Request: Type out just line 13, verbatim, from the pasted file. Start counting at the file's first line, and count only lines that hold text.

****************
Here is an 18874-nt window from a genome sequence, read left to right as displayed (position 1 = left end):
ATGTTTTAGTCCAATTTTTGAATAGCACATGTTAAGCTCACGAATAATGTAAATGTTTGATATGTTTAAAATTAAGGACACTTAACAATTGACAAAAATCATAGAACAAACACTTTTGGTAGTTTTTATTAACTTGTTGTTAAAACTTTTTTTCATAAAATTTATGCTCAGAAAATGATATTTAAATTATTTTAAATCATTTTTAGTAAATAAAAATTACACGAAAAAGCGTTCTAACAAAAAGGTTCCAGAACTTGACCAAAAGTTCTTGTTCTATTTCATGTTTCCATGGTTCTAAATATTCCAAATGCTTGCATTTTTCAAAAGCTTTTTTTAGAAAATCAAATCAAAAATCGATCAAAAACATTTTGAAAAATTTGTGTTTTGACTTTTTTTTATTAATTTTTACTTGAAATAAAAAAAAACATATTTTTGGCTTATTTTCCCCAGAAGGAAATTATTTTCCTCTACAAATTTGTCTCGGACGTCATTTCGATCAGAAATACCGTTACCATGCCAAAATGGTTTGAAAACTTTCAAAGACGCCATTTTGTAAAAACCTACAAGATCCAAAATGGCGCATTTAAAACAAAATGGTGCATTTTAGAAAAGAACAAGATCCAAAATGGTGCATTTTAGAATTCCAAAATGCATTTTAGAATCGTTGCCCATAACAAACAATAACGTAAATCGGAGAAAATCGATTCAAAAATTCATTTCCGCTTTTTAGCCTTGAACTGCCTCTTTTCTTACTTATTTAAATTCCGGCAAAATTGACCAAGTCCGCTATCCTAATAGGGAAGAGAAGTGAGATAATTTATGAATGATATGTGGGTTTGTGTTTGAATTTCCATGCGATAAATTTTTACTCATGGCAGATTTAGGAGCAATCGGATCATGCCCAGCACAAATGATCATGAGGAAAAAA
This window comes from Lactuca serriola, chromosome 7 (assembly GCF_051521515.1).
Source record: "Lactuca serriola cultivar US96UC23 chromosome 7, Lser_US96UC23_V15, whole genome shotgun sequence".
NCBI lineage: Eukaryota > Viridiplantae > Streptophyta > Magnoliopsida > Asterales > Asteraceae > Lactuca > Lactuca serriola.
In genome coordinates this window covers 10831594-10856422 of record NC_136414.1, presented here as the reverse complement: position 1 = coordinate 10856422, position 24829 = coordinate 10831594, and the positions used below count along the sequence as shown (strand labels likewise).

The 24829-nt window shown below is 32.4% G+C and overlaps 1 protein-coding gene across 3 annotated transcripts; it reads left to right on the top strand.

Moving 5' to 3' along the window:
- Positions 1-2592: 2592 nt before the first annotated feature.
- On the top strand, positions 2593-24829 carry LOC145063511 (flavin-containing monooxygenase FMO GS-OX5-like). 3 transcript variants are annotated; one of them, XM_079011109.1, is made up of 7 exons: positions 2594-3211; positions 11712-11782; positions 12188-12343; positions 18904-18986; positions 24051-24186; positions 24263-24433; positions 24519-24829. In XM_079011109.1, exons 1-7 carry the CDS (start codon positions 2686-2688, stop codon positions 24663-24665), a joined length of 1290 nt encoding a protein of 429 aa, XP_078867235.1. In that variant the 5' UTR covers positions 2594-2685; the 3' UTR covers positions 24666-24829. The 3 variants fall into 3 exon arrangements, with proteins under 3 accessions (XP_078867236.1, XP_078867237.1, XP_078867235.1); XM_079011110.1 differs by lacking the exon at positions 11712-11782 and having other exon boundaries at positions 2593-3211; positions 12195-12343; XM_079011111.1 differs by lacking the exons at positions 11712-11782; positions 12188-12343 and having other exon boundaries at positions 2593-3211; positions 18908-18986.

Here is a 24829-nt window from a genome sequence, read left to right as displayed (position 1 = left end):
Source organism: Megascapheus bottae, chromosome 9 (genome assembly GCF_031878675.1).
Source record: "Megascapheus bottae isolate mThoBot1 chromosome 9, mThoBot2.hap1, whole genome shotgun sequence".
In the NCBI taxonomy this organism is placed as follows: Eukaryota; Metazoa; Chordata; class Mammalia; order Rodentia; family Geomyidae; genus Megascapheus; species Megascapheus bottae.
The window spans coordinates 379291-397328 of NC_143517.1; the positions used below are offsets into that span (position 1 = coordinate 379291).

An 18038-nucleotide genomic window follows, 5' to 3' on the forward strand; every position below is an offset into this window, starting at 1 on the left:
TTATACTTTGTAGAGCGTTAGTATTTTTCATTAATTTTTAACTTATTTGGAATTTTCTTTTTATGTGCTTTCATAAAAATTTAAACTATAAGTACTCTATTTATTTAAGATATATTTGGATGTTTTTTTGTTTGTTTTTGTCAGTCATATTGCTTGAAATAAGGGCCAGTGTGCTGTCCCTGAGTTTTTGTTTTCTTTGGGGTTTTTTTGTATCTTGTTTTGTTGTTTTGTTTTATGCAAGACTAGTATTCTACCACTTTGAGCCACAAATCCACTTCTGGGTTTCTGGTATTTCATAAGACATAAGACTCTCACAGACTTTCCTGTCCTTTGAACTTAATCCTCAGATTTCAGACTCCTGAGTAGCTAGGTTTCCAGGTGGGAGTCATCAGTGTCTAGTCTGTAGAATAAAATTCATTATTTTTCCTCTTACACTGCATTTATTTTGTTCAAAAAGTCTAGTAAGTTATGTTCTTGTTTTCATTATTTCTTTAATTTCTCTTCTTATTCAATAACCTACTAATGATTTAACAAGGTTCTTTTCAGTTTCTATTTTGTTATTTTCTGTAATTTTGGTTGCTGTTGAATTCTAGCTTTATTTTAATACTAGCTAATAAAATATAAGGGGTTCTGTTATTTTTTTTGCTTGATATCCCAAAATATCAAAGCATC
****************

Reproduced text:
Source record: "Megascapheus bottae isolate mThoBot1 chromosome 9, mThoBot2.hap1, whole genome shotgun sequence".